Idle Threats: Men and the Limits of Productivity in 19th-Century America

Idle Threats: Men and the Limits of Productivity in 19th-Century America

Idle Threats: Men and the Limits of Productivity in 19th-Century America

Idle Threats: Men and the Limits of Productivity in 19th-Century America


The 19th century witnessed an explosion of writing about unproductivity, with the exploits of various idlers, loafers, and "gentlemen of refinement" capturing the imagination o fa country that was deeply ambivalent about its work ethic. Idle Threats documents this American obsession with unproductivity and its potentials, while offering an explanation of the profound significance of idle practices for literary and cultural production.

While this fascination with unproductivity memorably defined literary characters from Rip Van Winkle to Bartleby to George Hurstwood, it also reverberated deeply through the entire culture, both as a seductive ideal and as a potentially corrosive threat to upright, industrious American men. Drawing on an impressive array of archival material and multifaceted literary and cultural sources, Idle Threats connects the question of unproductivity to other discourses concerning manhood, the value of art, the allure of the frontier, the usefulness of knowledge,the meaning of individuality, and the experience of time, space, and history. Andrew Lyndon Knighton offers a new way of thinking about the largely unacknowledged "productivity of the unproductive," revealing the incalculable and sometimes surprising ways in which American modernity transformed the relationship between subjects and that which is most intimate to them: their own activity.


Now what is the cause of this absence of repose, this bottled
lightning quality in us Americans?… We, here in America,
through following a succession of pattern-setters whom it is now
impossible to trace, and through influencing each other in a bad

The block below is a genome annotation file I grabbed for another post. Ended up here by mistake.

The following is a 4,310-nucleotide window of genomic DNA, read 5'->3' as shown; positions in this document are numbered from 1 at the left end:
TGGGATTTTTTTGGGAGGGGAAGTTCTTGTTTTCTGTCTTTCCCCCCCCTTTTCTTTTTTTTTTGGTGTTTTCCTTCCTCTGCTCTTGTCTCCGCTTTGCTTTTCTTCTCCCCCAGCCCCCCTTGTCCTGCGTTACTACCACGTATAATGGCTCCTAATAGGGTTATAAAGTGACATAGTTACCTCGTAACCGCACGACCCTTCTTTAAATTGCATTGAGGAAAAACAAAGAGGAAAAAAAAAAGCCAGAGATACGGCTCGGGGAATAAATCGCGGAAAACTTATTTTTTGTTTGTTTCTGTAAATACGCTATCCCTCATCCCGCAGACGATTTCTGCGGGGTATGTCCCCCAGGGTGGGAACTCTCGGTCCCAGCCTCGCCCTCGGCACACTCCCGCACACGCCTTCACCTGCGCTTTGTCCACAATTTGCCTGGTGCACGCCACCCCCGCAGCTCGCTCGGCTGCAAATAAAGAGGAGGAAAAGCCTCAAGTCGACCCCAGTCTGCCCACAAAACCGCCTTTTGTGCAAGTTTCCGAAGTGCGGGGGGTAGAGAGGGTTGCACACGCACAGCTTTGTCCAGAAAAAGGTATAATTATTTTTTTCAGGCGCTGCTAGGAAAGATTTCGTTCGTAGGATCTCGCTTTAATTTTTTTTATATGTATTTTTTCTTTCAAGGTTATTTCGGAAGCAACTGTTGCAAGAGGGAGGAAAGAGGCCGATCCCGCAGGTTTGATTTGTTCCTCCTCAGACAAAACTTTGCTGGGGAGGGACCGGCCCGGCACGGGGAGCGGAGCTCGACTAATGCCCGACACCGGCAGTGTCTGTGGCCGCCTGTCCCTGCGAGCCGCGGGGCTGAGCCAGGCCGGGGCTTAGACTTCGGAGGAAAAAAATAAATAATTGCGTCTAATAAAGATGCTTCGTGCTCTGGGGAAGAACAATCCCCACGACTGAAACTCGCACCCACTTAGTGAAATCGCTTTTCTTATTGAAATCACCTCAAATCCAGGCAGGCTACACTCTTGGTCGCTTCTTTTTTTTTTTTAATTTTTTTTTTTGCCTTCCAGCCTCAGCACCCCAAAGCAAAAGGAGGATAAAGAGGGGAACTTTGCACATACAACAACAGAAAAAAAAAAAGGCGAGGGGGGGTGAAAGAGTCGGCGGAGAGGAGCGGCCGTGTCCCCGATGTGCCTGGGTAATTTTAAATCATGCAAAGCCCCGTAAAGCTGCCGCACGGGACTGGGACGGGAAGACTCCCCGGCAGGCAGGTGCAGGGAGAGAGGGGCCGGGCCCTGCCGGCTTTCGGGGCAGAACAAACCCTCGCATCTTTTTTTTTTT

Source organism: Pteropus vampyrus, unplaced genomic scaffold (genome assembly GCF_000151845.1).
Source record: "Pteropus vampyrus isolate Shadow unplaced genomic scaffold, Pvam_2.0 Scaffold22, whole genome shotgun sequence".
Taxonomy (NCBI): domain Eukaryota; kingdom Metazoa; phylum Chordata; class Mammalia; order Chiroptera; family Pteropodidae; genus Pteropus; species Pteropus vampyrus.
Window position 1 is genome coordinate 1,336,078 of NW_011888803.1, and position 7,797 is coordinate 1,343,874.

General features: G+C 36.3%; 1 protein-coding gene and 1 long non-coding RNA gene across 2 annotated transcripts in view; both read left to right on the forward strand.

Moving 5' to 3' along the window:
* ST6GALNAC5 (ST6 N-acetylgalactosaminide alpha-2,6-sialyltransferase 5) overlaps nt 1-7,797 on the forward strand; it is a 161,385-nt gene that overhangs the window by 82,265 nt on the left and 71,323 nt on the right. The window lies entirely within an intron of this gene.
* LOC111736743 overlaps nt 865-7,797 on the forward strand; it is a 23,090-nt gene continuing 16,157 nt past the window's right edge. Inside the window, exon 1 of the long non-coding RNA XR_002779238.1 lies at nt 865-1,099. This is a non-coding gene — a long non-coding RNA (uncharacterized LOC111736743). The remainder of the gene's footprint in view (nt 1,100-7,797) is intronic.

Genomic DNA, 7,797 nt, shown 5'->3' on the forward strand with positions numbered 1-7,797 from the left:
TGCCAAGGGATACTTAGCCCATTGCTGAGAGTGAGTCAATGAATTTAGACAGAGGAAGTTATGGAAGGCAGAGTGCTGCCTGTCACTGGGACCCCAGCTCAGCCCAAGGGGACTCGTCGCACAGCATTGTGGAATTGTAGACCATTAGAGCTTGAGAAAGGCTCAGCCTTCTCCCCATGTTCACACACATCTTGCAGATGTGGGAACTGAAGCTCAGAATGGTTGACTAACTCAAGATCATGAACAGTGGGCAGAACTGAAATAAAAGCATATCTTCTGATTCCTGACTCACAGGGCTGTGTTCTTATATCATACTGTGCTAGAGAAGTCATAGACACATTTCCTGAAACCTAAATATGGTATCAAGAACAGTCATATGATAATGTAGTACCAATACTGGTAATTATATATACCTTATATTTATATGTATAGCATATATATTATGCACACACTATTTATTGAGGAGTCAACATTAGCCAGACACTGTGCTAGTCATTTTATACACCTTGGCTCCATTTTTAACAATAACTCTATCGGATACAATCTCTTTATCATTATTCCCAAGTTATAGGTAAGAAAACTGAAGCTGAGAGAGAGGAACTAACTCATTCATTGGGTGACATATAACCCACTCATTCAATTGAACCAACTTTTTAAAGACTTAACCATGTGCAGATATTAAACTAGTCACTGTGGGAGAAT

direction, have at last settled down collectively into what, for better
or worse, is our own characteristic national type.

—William James, “The Gospel of Relaxation,” 1899

Indolence is an impossibility of beginning. … It is, in its concrete
fullness, a holding back from the future. The tragedy of being it
reveals is then the more profound.

—Emmanuel Levinas, Existence and Existents, 1978

This introduction finds itself poised somewhere between Levinas and James; it harbors both a curiosity about the past and an apprehension about the future. It inaugurates my attention to what James calls an “impossible” task—that of documenting the “pattern-setters” who, over the course of a century rife with cultural negotiation, solidified the relationship between an American “national type” and the value of productivity. The task is daunting, both because of the considerable complexity and discontinuity of the history involved, and because of the ambiguity of the central concepts with which it will work—for the cultural meanings of productivity and unproductivity were, throughout the nineteenth century, far from self-evident. Despite what we tend to think about the primacy of hard work in the American experience, the nineteenth century was marked by a profound ambivalence about productivity (and, for that matter, about unproductivity, which was simultaneously regarded both as . . .

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